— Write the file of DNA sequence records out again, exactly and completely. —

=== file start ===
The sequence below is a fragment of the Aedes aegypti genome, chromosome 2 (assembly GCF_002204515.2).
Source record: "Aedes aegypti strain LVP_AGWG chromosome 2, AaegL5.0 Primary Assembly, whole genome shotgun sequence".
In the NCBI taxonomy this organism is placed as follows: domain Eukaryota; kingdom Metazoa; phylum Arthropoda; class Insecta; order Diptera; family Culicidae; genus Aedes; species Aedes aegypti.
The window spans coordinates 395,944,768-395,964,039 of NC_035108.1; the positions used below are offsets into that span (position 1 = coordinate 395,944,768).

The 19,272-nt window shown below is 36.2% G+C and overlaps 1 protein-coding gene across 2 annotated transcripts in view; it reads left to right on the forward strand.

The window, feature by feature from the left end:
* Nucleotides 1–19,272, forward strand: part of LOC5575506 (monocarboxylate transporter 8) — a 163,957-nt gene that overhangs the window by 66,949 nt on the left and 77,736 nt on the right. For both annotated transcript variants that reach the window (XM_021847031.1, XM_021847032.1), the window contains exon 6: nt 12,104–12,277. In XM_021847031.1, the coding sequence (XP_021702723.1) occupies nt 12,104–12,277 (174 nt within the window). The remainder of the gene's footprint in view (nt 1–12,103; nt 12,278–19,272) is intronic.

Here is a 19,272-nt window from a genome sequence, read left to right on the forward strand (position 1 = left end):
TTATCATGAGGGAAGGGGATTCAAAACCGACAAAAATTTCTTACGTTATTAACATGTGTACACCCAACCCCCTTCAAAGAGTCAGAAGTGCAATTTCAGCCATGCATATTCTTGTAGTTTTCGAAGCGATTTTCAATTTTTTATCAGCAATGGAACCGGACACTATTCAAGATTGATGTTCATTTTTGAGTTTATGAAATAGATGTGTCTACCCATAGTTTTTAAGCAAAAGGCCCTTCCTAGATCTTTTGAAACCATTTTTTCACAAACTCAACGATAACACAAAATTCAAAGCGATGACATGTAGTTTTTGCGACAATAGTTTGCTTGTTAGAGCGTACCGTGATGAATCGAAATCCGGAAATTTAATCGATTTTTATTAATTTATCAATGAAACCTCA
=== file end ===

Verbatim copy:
The sequence below is a fragment of the Aedes aegypti genome, chromosome 2 (assembly GCF_002204515.2).
Source record: "Aedes aegypti strain LVP_AGWG chromosome 2, AaegL5.0 Primary Assembly, whole genome shotgun sequence".
In the NCBI taxonomy this organism is placed as follows: domain Eukaryota; kingdom Metazoa; phylum Arthropoda; class Insecta; order Diptera; family Culicidae; genus Aedes; species Aedes aegypti.
The window spans coordinates 395,944,768-395,964,039 of NC_035108.1; the positions used below are offsets into that span (position 1 = coordinate 395,944,768).

The 19,272-nt window shown below is 36.2% G+C and overlaps 1 protein-coding gene across 2 annotated transcripts in view; it reads left to right on the forward strand.

The window, feature by feature from the left end:
* Nucleotides 1–19,272, forward strand: part of LOC5575506 (monocarboxylate transporter 8) — a 163,957-nt gene that overhangs the window by 66,949 nt on the left and 77,736 nt on the right. For both annotated transcript variants that reach the window (XM_021847031.1, XM_021847032.1), the window contains exon 6: nt 12,104–12,277. In XM_021847031.1, the coding sequence (XP_021702723.1) occupies nt 12,104–12,277 (174 nt within the window). The remainder of the gene's footprint in view (nt 1–12,103; nt 12,278–19,272) is intronic.

Here is a 19,272-nt window from a genome sequence, read left to right on the forward strand (position 1 = left end):
TTATCATGAGGGAAGGGGATTCAAAACCGACAAAAATTTCTTACGTTATTAACATGTGTACACCCAACCCCCTTCAAAGAGTCAGAAGTGCAATTTCAGCCATGCATATTCTTGTAGTTTTCGAAGCGATTTTCAATTTTTTATCAGCAATGGAACCGGACACTATTCAAGATTGATGTTCATTTTTGAGTTTATGAAATAGATGTGTCTACCCATAGTTTTTAAGCAAAAGGCCCTTCCTAGATCTTTTGAAACCATTTTTTCACAAACTCAACGATAACACAAAATTCAAAGCGATGACATGTAGTTTTTGCGACAATAGTTTGCTTGTTAGAGCGTACCGTGATGAATCGAAATCCGGAAATTTAATCGATTTTTATTAATTTATCAATGAAACCTCA